‘Major car changes could see Aston Martin fall behind in F1 2023 development race’

Oliver Harden
Lance Stroll in the Aston Martin AMR23. Silverstone February 2023.

Lance Stroll in the Aston Martin AMR23. Silverstone February 2023.

A respected Formula 1 technical analyst fears that Aston Martin’s sweeping changes to their 2023 Formula 1 car could hurt the team in this season’s development race.

Aston Martin revealed what technical director Dan Fallows hailed as a “bold and aggressive” design with the launch of the AMR23 car on Monday, with the car featuring a revised nose and sidepod structure.

Expectations are growing around the Silverstone-based team following the arrival of two-time World Champion Fernando Alonso, with Aston Martin set for a much-improved season after missing out on sixth in the Constructors’ Championship to Ferrari customers Alfa Romeo in 2022.

Appearing on F1 journalist Peter Windsor’s YouTube channel, technical expert Craig Scarborough has claimed that Aston Martin have built one of the most interesting cars of 2023, which has been heavily influenced by the designs of other teams.

He said: “They’ve produced one of the most changed cars on the grid and that’s kind of good and bad in some respects.

“They came from a long way back last year and had a far more successful season in the end than it looked when they first went testing and the car really has grabbed the best concepts from up and down the grid, as have many other teams to be fair, but I think they’ve applied them in a way that’s quite interesting.

“The overall layout of the car is following the fairly consistent pattern we’ve seen with the rest of the cars.

“They’ve changed the nose, it looks a little bit lower. If you remember last year, it looked really raised in the middle. They’ve lowered it, they’ve made a lot more downforce in the middle of the wing and the areas just inboard of the front tyres. That’s all quite interesting.

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“Then we come to the sidepods and they’ve taken influences from everywhere really. There’s a bit of Red Bull in there, a bit of Ferrari and some of their own philosophies.

“From the inlet you then have this sculpted, ridged-side sidepod – but rather than that just being a shoulder that ends as you start to go into the coke bottle, that ridged shoulder goes all the way down into the diffuser.

“So what they’re doing is building this airflow arc that goes down the ramp of the sidepod, constrained by this shoulder all the way down to the diffuser.

“That looks really cool. It’s really interesting from my point of view [working out if] it’s going to work.

“Historically, when you have people trying to guide airflow over large lengths of the car, it doesn’t tend to work.

“I wouldn’t be surprised if that gets tweaked over the season but it just shows that they’re really working very hard to get that sidepod overflow over the top, around the sides and down to the diffuser and the beam wing, which is the real area that helps produce the downforce from the underfloor. That’s all really interesting.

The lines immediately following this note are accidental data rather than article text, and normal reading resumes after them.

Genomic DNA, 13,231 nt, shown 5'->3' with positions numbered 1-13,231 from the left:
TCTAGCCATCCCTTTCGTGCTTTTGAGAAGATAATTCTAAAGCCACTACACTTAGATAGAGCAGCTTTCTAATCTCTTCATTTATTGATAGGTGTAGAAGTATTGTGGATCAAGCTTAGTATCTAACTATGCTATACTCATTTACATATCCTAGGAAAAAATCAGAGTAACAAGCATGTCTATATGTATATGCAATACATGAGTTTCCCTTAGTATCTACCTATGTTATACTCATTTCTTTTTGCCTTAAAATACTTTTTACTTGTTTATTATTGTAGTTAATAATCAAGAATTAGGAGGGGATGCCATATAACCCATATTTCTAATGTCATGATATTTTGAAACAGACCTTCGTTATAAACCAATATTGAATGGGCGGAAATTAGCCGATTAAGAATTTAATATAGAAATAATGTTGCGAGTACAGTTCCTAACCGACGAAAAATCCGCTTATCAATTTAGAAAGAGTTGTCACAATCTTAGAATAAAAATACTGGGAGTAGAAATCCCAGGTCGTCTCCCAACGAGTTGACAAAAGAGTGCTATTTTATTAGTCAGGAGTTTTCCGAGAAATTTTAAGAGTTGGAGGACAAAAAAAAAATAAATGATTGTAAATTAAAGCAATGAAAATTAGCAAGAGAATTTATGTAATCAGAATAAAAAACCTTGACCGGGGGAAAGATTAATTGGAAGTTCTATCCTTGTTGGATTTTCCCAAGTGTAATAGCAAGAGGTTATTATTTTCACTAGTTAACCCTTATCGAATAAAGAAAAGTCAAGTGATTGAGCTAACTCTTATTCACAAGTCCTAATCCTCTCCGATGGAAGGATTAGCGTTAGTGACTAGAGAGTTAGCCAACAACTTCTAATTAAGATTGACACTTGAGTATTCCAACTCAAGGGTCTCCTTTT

“Lots of other little tweaks up and down the car. They’ve changed the roll hoop shape quite significantly, it’s that slightly squared-off shape with a very V-shaped central structure in the middle.

“So overall they’ve really worked quite hard on that car to bring it up to what a 2023 car should look like rather than something that’s been copied from a 2022 car.

“It looks good, they’ve obviously got the right people onboard there as well, so fingers crossed that brings them into the area where their spending, investment and potential should bring them.”

Scarborough outlined the challenges of the major reconstruction surgery to the sidepod area and believes that the huge work carried out by the team over the winter could leave Aston Martin lagging behind in the development race in the era of F1’s budget cap and aerodynamic research restrictions.

He added: “It will have some repackaging, certainly where you put the side-impact structures coming out of the side of the cockpit, which will be the key thing, but also to the flanks of the monocoque.

“Most people have now brought the inlets on to the side of the monocoque and that undercut underneath is literally the bare monocoque – there’s no gap between the sidepod bodywork and the structure of the car, so tight is the bodywork under there now.

“So you’ve had to repackage electronics, hydraulics and cooling and that’s a big job.

“They did part of that job through the season last year, but certainly when you see that level of reconstruction to the car’s design, that’s where you start to see your fixed budget get eaten up because everything you have to change costs you money and every hour in the wind tunnel uses up your aero testing restriction allocation.

“The question will be, ‘have Aston Martin left enough in the pot to keep the development going through the year?’

“They seem to be a wise bunch of people so I wouldn’t be surprised if they have, but if we think back to their days as Force India it was something of a problem of theirs, maintaining development through the season.

“We’ll see if the team have improved in that respect as the year progresses.”